Sustainable transformations: the plastic packaging industry’s journey towards a better environmental cycle

Creating a circular plastics economy will require further increased recycling

The plastic packaging industry finds itself face-to-face with unsustainable consumption. After decades of rapid growth – driven by plastic’s ability to cost-effectively protect and preserve products – the industry now finds itself confronting ubiquitous images of beaches littered with its remains.

So, could recycling rates reduce the extent of the outrageous problem of plastic waste? What role does product redesign play? What does all this mean for industry growth? We explored the future in our report on circular plastic packaging. Fill out the form to get your free excerpt and read more in this introduction.

The beginning of efforts towards increasing recycling

Alongside recognition, many of the sector’s biggest brands have stood out for their understanding of the scale of the challenge, with some now seeking to promote a binding UN legal agreement on plastic pollution. This is change, but it needs acceleration.

One of the key levers the industry is relying on to turn the tide of plastic waste is a significant increase in the use of recycled materials. By giving plastic value after use, recycling can help direct plastic toward new applications and out of the environment. When recycled materials replace fresh materials, this can leave fresh materials unused and reduce the carbon output of the value chain.

Can recycled material supplies match plastic demands?

The question the industry faces is whether access to recycled materials can increase to meet demand, given today’s relatively low levels of recycling.

Mechanical recycling is responsible for more than 96% of plastic packaging recycling today. However, only 15% of this waste reaches the packaging sector – almost exclusively in PET bottles, and the rest is recycled into other applications. We expect closed recycling to grow at nearly twice the rate of open recycling until 2040 – in a rapidly growing market. Faster than fresh plastic markets – but this is not enough to meet the latent demand for recycled materials.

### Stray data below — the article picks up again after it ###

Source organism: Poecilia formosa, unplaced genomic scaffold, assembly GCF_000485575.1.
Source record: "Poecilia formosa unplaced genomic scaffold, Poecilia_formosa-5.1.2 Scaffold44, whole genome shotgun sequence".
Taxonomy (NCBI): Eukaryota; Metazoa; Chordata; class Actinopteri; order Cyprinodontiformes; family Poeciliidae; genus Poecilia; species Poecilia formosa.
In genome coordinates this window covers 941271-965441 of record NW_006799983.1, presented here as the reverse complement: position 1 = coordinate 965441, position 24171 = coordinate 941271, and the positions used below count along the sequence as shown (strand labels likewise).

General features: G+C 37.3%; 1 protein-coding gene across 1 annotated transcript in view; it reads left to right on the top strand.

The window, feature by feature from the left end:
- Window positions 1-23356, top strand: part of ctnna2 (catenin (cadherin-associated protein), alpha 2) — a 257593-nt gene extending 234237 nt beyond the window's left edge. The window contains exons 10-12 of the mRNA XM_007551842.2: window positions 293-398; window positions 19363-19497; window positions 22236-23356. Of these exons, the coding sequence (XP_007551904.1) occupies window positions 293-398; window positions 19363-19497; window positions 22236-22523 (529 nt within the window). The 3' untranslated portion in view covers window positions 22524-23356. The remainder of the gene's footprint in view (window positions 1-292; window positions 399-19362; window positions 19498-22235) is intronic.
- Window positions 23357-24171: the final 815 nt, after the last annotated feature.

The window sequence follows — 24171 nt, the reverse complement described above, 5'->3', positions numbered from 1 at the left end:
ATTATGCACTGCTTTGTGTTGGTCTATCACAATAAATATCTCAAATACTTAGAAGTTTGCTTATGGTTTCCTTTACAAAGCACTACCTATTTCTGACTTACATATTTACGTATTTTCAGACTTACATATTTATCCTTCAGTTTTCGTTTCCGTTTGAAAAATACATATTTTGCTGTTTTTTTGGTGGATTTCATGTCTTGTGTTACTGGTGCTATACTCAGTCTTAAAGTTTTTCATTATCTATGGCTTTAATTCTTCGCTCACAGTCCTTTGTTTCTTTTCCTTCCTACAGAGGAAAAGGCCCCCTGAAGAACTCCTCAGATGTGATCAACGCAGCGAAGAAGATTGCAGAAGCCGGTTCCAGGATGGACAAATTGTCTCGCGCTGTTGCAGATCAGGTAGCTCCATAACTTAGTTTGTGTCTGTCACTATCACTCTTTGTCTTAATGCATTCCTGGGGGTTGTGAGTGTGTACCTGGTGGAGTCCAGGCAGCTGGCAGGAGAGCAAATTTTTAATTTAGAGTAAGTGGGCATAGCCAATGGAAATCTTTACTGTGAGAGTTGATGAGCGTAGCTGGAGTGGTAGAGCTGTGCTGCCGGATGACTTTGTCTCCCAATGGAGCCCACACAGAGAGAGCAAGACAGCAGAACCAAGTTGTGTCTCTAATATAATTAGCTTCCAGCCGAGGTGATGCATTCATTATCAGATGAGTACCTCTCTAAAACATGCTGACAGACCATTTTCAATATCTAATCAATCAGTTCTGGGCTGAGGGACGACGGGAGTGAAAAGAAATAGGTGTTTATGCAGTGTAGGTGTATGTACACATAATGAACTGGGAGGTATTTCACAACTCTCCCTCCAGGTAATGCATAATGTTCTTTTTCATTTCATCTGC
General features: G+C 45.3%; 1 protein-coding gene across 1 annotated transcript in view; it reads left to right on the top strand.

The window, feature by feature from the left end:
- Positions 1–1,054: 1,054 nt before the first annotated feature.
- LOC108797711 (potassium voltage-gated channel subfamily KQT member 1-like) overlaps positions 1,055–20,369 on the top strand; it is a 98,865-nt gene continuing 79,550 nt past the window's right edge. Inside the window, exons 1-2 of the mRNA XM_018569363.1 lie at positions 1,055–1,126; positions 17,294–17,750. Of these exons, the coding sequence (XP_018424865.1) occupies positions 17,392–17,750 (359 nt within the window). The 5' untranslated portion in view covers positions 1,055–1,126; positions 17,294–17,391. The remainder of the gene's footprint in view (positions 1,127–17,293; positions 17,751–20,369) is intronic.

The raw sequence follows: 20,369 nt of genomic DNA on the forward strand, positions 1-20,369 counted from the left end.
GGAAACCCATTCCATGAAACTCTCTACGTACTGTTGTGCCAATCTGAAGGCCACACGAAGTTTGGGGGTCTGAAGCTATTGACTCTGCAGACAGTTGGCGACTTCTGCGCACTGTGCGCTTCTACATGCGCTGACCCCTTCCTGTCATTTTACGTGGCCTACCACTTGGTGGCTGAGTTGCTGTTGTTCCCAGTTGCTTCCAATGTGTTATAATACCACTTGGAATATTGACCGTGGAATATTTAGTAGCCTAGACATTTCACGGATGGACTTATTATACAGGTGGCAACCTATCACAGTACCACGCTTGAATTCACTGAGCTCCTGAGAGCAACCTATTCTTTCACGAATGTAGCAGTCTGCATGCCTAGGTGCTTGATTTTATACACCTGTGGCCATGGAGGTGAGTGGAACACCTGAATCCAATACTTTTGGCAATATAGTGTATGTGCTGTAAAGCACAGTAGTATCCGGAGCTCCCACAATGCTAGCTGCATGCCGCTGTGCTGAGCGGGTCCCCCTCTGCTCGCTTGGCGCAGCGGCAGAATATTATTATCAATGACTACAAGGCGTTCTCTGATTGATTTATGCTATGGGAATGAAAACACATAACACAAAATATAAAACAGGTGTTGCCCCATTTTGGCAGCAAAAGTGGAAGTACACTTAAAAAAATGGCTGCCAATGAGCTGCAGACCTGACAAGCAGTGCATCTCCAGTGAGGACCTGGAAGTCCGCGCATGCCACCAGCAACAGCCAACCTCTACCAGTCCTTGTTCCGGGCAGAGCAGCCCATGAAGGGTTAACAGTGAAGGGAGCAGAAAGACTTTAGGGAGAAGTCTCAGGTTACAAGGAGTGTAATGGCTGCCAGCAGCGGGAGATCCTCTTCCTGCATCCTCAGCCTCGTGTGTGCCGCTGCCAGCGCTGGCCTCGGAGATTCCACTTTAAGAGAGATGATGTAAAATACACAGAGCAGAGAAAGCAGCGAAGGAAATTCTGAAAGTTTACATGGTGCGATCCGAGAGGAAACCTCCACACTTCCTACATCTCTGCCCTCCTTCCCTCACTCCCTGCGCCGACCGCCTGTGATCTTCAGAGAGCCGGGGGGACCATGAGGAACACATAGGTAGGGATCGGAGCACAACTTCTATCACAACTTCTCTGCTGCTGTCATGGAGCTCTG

Chemical recycling technologies can also play an important role in addressing the challenges of plastic waste. Chemical recycling technologies are generating interest thanks to their ability to make a wider range of polymer types and applications recyclable. While these technologies are still moving towards commercialization, the year 2020 has seen And 2021 major announcements for projects that will become operational before 2025. These investments contribute to a compound annual growth rate of more than 15% for chemically recycled plastic packaging until 2040.

This trend, when combined with mechanical recycling, will see the amount of recycled wood rise sharply, but will not have a uniform impact across the world. Europe will remain the region with the highest recycling rate in 2040, as stringent regulatory targets in the region will push recycling rates higher. Recycling to more than 50% by the end of the forecast, North America will also see the largest increase, with an estimated increase of about 20 percent points, as consumer brands drive recycling turnover relatively low in the region today.

Recycling alone is not enough – redesigning plastic packaging will also be key

While these trends indicate that the recycling industry is about to experience a boom in demand, this in and of itself will not be enough to ensure that plastic packaging reduces its negative impacts on the environment. In fact, recycling is just one thread of the context towards a more circular economy. The industry must also focus its attention on other aspects, such as the need to redesign packaging from the ground up to deliver sustainable products that their customers want to use.

Related Posts

Leave a Reply

Your email address will not be published. Required fields are marked *